Tory MP Richard Ottaway, chairman of the Commons Foreign Affairs Committee told the Daily Mail the agreement with Cyprus “is going to make renewing sanctions against Russia … much more unlikely.
“Putin is trying to drive a wedge between countries in the EU,” he said.
The paper, which described Russia as having ‘gained a military foothold in Europe’, also quoted a senior British Army officer. “This will be watched closely by London. We know Russia has long coveted a naval base in Cyprus.
This is another sign we are creeping back into a new Cold War,” he was quoted as saying.
Newsweek online said: “European governments are facing the prospect of a Russian beachhead in the Mediterranean” after the Cyprus-Russia deal.
It quoted General Chuck Wald, deputy former-US Air Force commander and deputy commander of United States European Command, as saying the new agreement “may seem innocuous… but for Putin it is another piece of the puzzle”.
“It is like what he does in Ukraine. He dictates his own foreign policy and he does these things in a non-splashy way. It is part of his wider scheme that seems innocuous and piecemeal, but he has a lot of patience and nobody is stopping him. “It is all part of the bigger picture of regaining the old spheres of influence,” Wald said.
He said that statements by both Cypriot and Russian leaders that the agreement was designed only for cooperation on anti-terrorism and on humanitarian activities did not stand up to scrutiny as Putin had used the same “explanation” for interfering in the Ukrainian conflict.
“Putin keeps pounding on the word ‘humanitarian’ and that ‘it is all right, because it is humanitarian’ until it becomes subliminal.” The deal with Cyprus, he said, “allows Putin to regain access to a Mediterranean port and it also gives him an intelligence presence too because they can observe what the Brits are doing,” he added, referring to the RAF base at Akrotiri.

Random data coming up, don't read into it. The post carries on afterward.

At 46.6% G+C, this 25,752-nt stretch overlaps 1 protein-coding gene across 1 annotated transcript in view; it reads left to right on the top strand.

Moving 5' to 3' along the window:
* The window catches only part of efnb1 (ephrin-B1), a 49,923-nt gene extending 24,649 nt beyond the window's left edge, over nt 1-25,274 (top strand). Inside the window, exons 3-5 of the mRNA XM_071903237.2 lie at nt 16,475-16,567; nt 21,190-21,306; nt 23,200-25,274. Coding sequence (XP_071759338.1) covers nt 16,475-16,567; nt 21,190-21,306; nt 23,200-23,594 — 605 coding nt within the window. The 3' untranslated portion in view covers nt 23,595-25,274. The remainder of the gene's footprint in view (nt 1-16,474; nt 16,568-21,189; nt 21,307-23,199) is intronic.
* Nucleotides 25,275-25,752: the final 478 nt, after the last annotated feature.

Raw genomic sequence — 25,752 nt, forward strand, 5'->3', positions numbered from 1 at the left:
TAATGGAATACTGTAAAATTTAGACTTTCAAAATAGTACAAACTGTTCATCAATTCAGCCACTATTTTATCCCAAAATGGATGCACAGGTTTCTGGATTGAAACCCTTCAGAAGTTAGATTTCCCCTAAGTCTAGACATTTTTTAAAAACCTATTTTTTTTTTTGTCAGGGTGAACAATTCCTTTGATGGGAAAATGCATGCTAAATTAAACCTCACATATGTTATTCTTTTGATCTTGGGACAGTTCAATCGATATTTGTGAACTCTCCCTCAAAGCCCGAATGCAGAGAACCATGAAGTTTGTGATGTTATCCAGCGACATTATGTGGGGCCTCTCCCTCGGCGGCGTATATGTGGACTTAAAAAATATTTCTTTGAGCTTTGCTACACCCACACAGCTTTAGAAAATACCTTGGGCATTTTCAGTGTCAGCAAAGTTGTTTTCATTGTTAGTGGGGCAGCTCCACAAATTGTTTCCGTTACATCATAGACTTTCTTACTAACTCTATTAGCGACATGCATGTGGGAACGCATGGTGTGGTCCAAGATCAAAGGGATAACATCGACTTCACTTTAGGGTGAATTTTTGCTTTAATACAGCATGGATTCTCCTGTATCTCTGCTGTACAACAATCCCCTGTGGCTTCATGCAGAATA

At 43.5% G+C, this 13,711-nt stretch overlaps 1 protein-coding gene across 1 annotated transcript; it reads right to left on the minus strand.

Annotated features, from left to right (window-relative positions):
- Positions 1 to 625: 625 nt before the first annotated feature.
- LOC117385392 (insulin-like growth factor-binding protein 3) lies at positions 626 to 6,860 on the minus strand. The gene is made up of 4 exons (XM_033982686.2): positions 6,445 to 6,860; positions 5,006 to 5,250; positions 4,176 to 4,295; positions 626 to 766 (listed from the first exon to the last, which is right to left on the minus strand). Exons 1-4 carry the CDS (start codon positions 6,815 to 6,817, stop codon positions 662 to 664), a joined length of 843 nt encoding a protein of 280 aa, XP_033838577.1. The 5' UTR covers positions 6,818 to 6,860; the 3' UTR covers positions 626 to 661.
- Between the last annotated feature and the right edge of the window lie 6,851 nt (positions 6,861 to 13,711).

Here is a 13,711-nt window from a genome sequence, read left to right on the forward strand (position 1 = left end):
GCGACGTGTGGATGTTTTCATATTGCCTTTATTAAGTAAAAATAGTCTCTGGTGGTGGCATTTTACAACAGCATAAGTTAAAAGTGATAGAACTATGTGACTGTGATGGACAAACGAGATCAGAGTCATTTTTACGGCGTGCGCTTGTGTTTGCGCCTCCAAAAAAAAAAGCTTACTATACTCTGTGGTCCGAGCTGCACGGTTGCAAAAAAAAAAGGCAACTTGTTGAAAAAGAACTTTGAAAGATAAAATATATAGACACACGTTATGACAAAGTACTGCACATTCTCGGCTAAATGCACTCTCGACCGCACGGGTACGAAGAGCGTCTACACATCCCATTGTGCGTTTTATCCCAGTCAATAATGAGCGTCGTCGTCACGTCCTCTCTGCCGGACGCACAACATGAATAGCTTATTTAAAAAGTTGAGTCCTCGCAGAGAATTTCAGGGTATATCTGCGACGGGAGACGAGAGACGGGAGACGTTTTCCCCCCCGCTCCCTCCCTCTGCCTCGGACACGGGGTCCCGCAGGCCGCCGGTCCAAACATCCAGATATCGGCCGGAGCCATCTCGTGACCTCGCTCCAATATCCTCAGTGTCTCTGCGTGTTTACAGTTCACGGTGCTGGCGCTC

Newsweek also quoted a former British army officer, major general Jonathan Shaw, as saying he was alarmed and found the agreement “deeply worrying”.
“Yes, this rang alarm bells with me too,” Shaw says. “You can see that the Russians are trying to divide and rule in the EU, to weaken the EU’s resolve over sanctions and opposition to Russia’s Ukraine adventures.”
“Intelligence might be our biggest vulnerability,” he added. “The mafia are all over the island anyway, so Russian ships and buildings on the island would make this worse.”
CNBC Standard Bank emerging markets analyst Timothy Ash warned that Cyprus’ “renewed cosy relationship with Russia” could be a “dangerous” and “irritating” card to play with Europe and the US.
“I think the message to Washington DC and Berlin from Putin is clear, we have allies in the heart of the EU, and that we can use these relationships at will to counter any actions you may like to take with respect to Ukraine,” Ash said. He said Russia was using its close ties with Cyprus as a bargaining chip with the international community. “The message will be ‘try more sanctions iterations at your peril, as you might see European unity torn apart as we will play the Hungarian, Cypriot and Greek cards at our pleasure’,” he said.
“For Cyprus, this might prove to be a dangerous card to play. This will irritate the US no end, and might see a less supportive US approach over the future of northern Cyprus,” Ash added.